Pitt CGS Offers New Certificate in National Preparedness and Homeland Security

Issue Date: 
July 12, 2010

In the wake of terrorist attacks, hurricanes, oil spills, crippling snowstorms, and pandemic scares, the University of Pittsburgh is offering a new certificate program designed to teach students and professionals core concepts and procedures central to preparedness, homeland security, and emergency management.

The Certificate in National Preparedness and Homeland Security (NPHS) is a one-of-a-kind 18-credit program that features dynamic modeling tools developed in Pitt’s Center for National Preparedness—a multidisciplinary collaboration of Pitt scientists, engineers, and policy experts with backgrounds in biomedical research, public health, medicine, national security, and information technology.

The course content, which will cover fundamentals, also will be continuously adapted to a changing preparedness environment, embracing new scenarios and knowledge derived from the most recent crisis-response efforts.

The certificate is being offered beginning with the fall term through Pitt’s College of General Studies (CGS), the region’s leading provider of adult education programs, and is expected to attract emergency medical technicians, paramedics, government employees, and business people who work in risk management, among others. The U.S. Bureau of Labor Statistics predicts a 12.3 percent spike in demand for emergency management specialists between 2010 and 2016.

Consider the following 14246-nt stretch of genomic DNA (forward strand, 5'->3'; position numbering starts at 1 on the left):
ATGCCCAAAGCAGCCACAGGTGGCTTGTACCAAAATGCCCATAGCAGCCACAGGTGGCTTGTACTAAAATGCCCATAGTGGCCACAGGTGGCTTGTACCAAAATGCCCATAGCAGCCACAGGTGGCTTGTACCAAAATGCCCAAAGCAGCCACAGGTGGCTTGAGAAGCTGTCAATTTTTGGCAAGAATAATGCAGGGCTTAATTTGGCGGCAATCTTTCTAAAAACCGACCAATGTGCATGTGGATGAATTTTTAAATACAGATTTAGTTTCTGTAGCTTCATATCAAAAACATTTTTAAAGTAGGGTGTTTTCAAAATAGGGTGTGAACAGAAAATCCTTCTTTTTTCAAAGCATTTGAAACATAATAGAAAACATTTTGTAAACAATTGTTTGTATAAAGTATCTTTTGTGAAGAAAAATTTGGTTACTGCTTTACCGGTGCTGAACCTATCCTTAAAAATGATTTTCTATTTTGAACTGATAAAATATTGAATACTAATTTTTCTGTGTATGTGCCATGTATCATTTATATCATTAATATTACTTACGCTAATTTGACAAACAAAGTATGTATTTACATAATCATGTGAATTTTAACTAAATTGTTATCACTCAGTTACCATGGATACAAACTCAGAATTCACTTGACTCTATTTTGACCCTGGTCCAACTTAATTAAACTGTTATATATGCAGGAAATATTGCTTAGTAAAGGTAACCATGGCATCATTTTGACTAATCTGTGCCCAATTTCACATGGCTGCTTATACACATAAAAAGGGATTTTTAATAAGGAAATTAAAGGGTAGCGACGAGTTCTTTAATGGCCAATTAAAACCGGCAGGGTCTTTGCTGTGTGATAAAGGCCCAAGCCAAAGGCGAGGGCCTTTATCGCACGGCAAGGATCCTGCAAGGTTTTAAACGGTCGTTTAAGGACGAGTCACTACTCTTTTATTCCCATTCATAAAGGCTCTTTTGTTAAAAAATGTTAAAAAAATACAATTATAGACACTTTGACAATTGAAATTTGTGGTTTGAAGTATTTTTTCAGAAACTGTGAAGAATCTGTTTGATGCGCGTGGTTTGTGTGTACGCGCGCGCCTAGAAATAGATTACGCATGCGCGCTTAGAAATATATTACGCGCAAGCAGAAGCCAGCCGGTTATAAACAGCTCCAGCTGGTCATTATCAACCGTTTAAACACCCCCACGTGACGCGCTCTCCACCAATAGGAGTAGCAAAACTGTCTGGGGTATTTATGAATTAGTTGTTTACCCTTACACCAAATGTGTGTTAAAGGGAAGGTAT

“Consistent with our mission, this certificate program responds to an emerging need in the regional workforce and is aimed at nontraditional students and professionals, as well as currently enrolled students,” says Kelly Otter, CGS associate dean.

“The program is unique in that it is evidence-based and analytical,” says Ken Sochats, codirector of Pitt’s Center for National Preparedness. “It incorporates a multiple response systems approach and exciting visual tools.”

The program’s courses cover international, federal, state, and local frameworks for response; a capstone course requires students to plan, simulate, and report on a complete disaster scenario in which all critical infrastructures (e.g., energy, government, transportation, health, and telecommunications) are compromised.

Applicants must have completed at least 60 college credits, from Pitt or other institutions. For more information, admission guidelines, and an application, visit http://www.cnp.pitt.edu/certificate.